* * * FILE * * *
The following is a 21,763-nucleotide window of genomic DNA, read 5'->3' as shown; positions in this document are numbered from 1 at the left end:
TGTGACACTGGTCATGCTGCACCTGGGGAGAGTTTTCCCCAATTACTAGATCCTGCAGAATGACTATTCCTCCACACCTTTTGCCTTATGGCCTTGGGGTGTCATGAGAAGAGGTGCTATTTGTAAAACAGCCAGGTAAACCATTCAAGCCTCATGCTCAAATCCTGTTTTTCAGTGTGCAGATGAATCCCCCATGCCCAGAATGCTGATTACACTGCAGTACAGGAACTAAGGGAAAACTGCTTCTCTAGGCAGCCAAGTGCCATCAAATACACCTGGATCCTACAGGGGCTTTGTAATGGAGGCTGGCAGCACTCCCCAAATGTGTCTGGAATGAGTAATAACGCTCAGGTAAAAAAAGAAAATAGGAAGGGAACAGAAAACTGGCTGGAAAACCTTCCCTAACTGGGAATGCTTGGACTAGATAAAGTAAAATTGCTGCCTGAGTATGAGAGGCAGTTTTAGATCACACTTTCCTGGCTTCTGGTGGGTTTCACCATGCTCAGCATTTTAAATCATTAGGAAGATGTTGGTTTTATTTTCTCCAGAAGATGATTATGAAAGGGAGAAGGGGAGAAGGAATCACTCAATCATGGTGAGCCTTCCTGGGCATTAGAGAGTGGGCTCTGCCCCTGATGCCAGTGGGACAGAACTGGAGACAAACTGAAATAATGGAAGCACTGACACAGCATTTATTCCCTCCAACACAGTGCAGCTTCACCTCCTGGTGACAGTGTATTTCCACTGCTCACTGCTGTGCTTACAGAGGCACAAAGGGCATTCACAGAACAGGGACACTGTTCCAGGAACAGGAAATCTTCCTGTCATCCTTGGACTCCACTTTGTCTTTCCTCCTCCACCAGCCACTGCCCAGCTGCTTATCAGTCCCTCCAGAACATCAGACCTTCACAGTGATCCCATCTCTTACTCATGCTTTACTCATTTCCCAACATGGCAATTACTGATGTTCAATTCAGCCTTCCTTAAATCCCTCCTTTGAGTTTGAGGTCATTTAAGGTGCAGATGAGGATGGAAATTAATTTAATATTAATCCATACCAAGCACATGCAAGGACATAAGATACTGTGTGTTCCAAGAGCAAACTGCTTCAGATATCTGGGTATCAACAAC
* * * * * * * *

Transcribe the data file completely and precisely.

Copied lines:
The following is a 21,763-nucleotide window of genomic DNA, read 5'->3' as shown; positions in this document are numbered from 1 at the left end:
TGTGACACTGGTCATGCTGCACCTGGGGAGAGTTTTCCCCAATTACTAGATCCTGCAGAATGACTATTCCTCCACACCTTTTGCCTTATGGCCTTGGGGTGTCATGAGAAGAGGTGCTATTTGTAAAACAGCCAGGTAAACCATTCAAGCCTCATGCTCAAATCCTGTTTTTCAGTGTGCAGATGAATCCCCCATGCCCAGAATGCTGATTACACTGCAGTACAGGAACTAAGGGAAAACTGCTTCTCTAGGCAGCCAAGTGCCATCAAATACACCTGGATCCTACAGGGGCTTTGTAATGGAGGCTGGCAGCACTCCCCAAATGTGTCTGGAATGAGTAATAACGCTCAGGTAAAAAAAGAAAATAGGAAGGGAACAGAAAACTGGCTGGAAAACCTTCCCTAACTGGGAATGCTTGGACTAGATAAAGTAAAATTGCTGCCTGAGTATGAGAGGCAGTTTTAGATCACACTTTCCTGGCTTCTGGTGGGTTTCACCATGCTCAGCATTTTAAATCATTAGGAAGATGTTGGTTTTATTTTCTCCAGAAGATGATTATGAAAGGGAGAAGGGGAGAAGGAATCACTCAATCATGGTGAGCCTTCCTGGGCATTAGAGAGTGGGCTCTGCCCCTGATGCCAGTGGGACAGAACTGGAGACAAACTGAAATAATGGAAGCACTGACACAGCATTTATTCCCTCCAACACAGTGCAGCTTCACCTCCTGGTGACAGTGTATTTCCACTGCTCACTGCTGTGCTTACAGAGGCACAAAGGGCATTCACAGAACAGGGACACTGTTCCAGGAACAGGAAATCTTCCTGTCATCCTTGGACTCCACTTTGTCTTTCCTCCTCCACCAGCCACTGCCCAGCTGCTTATCAGTCCCTCCAGAACATCAGACCTTCACAGTGATCCCATCTCTTACTCATGCTTTACTCATTTCCCAACATGGCAATTACTGATGTTCAATTCAGCCTTCCTTAAATCCCTCCTTTGAGTTTGAGGTCATTTAAGGTGCAGATGAGGATGGAAATTAATTTAATATTAATCCATACCAAGCACATGCAAGGACATAAGATACTGTGTGTTCCAAGAGCAAACTGCTTCAGATATCTGGGTATCAACAAC